For those wedded to the world, the result of this resignation is despair and fragmentation. When a polity built on the promise of solving all problems through a combination of technology and law falls apart in the face of a virus that our ancestors would have thought tame, those whose sense of meaning and purpose is wrapped up in that polity can only respond with anger and discord. We were building Utopia—so we believed—but something and someone came along and wrecked it. We must respond with social and technological cleansing of the villains. To those on the left, the villains may be politicians who do not go far enough in restricting human activity and those who refuse a manifestly life-saving vaccine. To those on the right, the villains are those who restrict freedom and mandate medical therapies so as to trample the fundamental rights that were a bulwark of the modern Utopia. For those in the middle, blame can be found in every sector.
But what of the Christian? Where does he stand in such a fray? Nowhere, I think—at least not anywhere that our world can locate or even understand. For the Christian seeks to live—here and now—only in the Kingdom of God. And this Kingdom takes no sides in the political and technological wars of the pandemic; it locates itself outside this world completely. The Christian is in some ways like an austronaut walking on the surface of the moon, encapsulated in a suit that surrounds him with the atmosphere he needs to survive while allowing him to interact (slowly and with many limitations) with the physical terrain around him. We are here in this world, yes, and yet we exist in a world of our own—the world of the Kingdom that is within us no matter how foreign and inhospitable our surroundings become.
The Christian response to Covid must be nothing short of truly living well—which is to say living in the light of Christ every moment. No matter what we are told we cannot do or must do, and no matter what we choose in terms of protecting ourselves (or not) from the potential ravages of the virus itself, neither the world nor this disease can take from us the peace and joy of the Kingdom of Christ. We may face stumbling blocks, to be sure, from the closure of schools to the elimination of fellowship to even the closure of churches and banning of communion. Yet none of it amounts to anything for the one who lives every moment in and for Him. We may be locked in our homes for weeks at a time, but there we will find prayer and God’s presence. We may bury friends and loved ones, and become sick ourselves, but we do so in knowledge that life eternal springs forth even from death itself for those who love the Lord. We may show our love for others by carefully following public health guidelines, or show our courage and faith in God alone by flaunting them, and perhaps we will do a little of both. But whichever ways we choose, when we respond to ourselves and our world in knowledge of His Love, the Kingdom becomes our home and not this place of chaos that we humans have created for ourselves.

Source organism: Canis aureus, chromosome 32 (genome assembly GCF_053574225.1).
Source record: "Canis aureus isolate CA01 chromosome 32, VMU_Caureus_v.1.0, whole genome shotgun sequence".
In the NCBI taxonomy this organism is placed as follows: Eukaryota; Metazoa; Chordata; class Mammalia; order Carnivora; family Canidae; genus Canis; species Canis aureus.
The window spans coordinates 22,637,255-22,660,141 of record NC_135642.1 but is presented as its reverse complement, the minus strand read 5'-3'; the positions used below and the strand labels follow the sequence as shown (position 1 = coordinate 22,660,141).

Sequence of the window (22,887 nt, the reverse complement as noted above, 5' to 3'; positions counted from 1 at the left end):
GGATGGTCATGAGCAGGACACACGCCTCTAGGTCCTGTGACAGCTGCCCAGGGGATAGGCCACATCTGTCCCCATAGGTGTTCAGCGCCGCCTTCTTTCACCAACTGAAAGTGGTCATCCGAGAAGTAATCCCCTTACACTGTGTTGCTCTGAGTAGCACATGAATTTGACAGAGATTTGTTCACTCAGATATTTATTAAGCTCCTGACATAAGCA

This far along, Covid reminds us of the utter frailty of our physical bodies, and even more of the frailty of our worldly institutions. But what Covid has shown equally, precisely by highlighting the untrustworthiness of this world, is that our faith and our lives belong in Christ in whom is both our true safety and our true freedom, and in whom joy and light can be found no matter what the world might throw at us. However we might respond (or simply not respond) to what those around us are doing, if we respond from within the Kingdom we will have the gift of that light for ourselves, and stand no small chance of spreading just a little of it abroad to those around us.